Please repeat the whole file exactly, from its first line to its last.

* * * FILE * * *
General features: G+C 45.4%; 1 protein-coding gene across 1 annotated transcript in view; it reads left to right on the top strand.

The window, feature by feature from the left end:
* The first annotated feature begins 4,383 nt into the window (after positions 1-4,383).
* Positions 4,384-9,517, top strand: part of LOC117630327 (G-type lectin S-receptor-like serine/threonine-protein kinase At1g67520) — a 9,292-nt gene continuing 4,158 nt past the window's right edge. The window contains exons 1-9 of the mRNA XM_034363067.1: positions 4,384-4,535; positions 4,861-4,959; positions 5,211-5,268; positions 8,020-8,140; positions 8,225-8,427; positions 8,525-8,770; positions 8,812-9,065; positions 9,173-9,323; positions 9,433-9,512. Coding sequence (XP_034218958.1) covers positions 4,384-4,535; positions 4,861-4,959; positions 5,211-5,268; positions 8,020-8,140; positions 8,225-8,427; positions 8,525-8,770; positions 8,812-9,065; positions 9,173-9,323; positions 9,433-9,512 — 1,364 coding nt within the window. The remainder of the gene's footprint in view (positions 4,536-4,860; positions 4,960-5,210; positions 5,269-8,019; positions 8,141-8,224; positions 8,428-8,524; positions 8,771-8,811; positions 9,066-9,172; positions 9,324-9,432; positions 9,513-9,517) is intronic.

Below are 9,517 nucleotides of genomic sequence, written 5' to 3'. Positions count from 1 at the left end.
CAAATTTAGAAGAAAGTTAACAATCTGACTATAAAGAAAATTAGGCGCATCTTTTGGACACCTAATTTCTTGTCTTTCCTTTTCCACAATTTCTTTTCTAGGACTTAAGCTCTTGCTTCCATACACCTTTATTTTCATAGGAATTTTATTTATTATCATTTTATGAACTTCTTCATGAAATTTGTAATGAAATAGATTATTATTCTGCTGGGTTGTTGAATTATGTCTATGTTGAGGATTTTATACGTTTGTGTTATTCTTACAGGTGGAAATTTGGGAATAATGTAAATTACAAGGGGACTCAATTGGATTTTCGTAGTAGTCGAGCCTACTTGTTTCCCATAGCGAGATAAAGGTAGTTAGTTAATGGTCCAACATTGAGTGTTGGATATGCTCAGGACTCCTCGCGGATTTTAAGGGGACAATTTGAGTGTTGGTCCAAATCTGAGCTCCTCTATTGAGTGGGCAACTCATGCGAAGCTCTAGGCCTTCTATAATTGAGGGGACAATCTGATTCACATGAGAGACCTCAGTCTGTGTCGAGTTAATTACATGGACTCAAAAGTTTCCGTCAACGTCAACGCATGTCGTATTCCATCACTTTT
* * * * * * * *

General features: G+C 45.4%; 1 protein-coding gene across 1 annotated transcript in view; it reads left to right on the top strand.

The window, feature by feature from the left end:
* The first annotated feature begins 4,383 nt into the window (after positions 1-4,383).
* Positions 4,384-9,517, top strand: part of LOC117630327 (G-type lectin S-receptor-like serine/threonine-protein kinase At1g67520) — a 9,292-nt gene continuing 4,158 nt past the window's right edge. The window contains exons 1-9 of the mRNA XM_034363067.1: positions 4,384-4,535; positions 4,861-4,959; positions 5,211-5,268; positions 8,020-8,140; positions 8,225-8,427; positions 8,525-8,770; positions 8,812-9,065; positions 9,173-9,323; positions 9,433-9,512. Coding sequence (XP_034218958.1) covers positions 4,384-4,535; positions 4,861-4,959; positions 5,211-5,268; positions 8,020-8,140; positions 8,225-8,427; positions 8,525-8,770; positions 8,812-9,065; positions 9,173-9,323; positions 9,433-9,512 — 1,364 coding nt within the window. The remainder of the gene's footprint in view (positions 4,536-4,860; positions 4,960-5,210; positions 5,269-8,019; positions 8,141-8,224; positions 8,428-8,524; positions 8,771-8,811; positions 9,066-9,172; positions 9,324-9,432; positions 9,513-9,517) is intronic.

Below are 9,517 nucleotides of genomic sequence, written 5' to 3'. Positions count from 1 at the left end.
CAAATTTAGAAGAAAGTTAACAATCTGACTATAAAGAAAATTAGGCGCATCTTTTGGACACCTAATTTCTTGTCTTTCCTTTTCCACAATTTCTTTTCTAGGACTTAAGCTCTTGCTTCCATACACCTTTATTTTCATAGGAATTTTATTTATTATCATTTTATGAACTTCTTCATGAAATTTGTAATGAAATAGATTATTATTCTGCTGGGTTGTTGAATTATGTCTATGTTGAGGATTTTATACGTTTGTGTTATTCTTACAGGTGGAAATTTGGGAATAATGTAAATTACAAGGGGACTCAATTGGATTTTCGTAGTAGTCGAGCCTACTTGTTTCCCATAGCGAGATAAAGGTAGTTAGTTAATGGTCCAACATTGAGTGTTGGATATGCTCAGGACTCCTCGCGGATTTTAAGGGGACAATTTGAGTGTTGGTCCAAATCTGAGCTCCTCTATTGAGTGGGCAACTCATGCGAAGCTCTAGGCCTTCTATAATTGAGGGGACAATCTGATTCACATGAGAGACCTCAGTCTGTGTCGAGTTAATTACATGGACTCAAAAGTTTCCGTCAACGTCAACGCATGTCGTATTCCATCACTTTT